January 13, 2013

Applied archaeology?

Filed under: Experimental archaeology, Rome — acagle @ 3:57 pm

How to recreate the hairstyle of Rome’s Vestal Virgins: Hairdressing archaeologist ‘reverse engineers’ the ancient ‘do

A U.S. hairdresser has painstakingly ‘reverse engineered’ the ‘do – thought to be Rome’s oldest – and shown how it may have been carried out.

The Vestal Virgins were the priestesses of Vesta, goddess of the hearth, and their sacred duty was to guard the fire in her temple, which was linked to the prosperity of Rome.

Chosen before puberty and bound by a vow of celibacy, their braided hairstyle, known as the sini crenes, was a symbol of their chastity.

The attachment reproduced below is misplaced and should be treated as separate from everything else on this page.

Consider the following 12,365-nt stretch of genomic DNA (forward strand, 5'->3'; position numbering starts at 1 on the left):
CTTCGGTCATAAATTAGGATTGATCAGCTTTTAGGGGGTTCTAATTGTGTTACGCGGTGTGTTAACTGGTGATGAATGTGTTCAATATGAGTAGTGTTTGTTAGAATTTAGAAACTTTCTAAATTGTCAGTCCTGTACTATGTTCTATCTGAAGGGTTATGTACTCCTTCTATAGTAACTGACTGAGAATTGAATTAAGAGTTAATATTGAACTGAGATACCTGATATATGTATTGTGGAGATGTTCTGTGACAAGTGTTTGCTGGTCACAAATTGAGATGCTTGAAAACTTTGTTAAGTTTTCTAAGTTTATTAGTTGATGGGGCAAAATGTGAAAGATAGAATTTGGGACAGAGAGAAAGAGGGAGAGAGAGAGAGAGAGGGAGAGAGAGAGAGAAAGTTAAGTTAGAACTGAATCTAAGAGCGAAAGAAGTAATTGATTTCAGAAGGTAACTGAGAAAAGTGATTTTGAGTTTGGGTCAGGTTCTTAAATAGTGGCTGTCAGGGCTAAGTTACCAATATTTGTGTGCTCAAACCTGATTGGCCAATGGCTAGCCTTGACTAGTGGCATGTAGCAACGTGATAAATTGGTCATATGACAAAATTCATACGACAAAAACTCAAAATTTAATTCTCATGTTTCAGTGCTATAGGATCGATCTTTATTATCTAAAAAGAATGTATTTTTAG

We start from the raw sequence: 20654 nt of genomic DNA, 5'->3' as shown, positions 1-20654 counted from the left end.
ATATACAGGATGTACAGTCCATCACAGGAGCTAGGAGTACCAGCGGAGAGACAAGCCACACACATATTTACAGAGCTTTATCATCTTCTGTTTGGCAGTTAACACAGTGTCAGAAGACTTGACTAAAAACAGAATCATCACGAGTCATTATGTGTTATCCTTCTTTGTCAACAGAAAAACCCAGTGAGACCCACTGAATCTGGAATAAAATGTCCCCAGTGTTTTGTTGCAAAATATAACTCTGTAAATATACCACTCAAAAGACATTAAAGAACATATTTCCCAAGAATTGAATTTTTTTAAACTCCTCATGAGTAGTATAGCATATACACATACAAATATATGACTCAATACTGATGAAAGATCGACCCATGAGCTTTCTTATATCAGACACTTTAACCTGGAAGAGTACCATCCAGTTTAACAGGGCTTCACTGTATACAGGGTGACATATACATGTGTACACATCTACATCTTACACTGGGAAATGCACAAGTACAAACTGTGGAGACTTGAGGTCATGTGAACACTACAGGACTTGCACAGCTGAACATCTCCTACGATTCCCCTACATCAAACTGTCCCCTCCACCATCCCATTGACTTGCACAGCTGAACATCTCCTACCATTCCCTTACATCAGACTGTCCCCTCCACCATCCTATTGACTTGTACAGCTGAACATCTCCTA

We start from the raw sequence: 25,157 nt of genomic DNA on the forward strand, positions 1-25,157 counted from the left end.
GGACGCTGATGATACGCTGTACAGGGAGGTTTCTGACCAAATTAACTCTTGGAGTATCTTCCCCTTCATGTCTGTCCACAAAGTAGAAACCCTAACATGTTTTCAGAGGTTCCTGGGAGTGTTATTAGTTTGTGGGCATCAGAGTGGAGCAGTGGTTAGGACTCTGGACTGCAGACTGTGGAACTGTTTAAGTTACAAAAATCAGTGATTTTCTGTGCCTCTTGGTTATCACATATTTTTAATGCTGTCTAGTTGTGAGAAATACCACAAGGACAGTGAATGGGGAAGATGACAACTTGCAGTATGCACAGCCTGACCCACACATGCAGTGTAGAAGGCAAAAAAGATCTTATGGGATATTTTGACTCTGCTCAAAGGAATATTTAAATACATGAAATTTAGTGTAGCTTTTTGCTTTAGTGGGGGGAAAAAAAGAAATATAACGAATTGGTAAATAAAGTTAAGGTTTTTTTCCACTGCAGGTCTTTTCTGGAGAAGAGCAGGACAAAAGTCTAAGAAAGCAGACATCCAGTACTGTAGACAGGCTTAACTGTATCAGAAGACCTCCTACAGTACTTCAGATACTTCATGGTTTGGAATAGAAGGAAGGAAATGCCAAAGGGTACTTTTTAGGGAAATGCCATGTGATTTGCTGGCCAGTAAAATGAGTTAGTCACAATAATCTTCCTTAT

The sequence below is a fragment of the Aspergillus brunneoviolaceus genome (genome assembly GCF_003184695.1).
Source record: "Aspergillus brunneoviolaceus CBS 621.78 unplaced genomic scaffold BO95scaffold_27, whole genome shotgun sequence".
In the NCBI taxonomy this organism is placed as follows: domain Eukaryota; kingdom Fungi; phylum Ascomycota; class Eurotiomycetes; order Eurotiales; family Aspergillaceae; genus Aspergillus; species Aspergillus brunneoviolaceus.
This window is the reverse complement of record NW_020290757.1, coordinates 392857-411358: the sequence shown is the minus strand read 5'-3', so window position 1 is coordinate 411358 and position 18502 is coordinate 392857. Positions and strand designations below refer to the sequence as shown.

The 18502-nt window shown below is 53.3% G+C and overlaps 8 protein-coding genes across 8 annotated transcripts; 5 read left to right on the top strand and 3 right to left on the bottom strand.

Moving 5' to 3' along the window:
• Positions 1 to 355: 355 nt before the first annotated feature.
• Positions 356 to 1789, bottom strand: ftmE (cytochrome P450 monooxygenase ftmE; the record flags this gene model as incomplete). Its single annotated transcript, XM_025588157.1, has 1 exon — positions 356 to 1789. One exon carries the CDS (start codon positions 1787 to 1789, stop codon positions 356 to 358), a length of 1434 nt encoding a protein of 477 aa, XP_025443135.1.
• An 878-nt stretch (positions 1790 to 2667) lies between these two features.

Janet Stephens, a Baltimore-based hairdresser and amateur archaeologist, has unravelled the secrets of the Vestals’ braids and recreated it for the first time on a modern head.

That’s pretty neat, although I have no real expertise with which to critique it. They have a small clip of the video at the link but below is the full video from YouTube:

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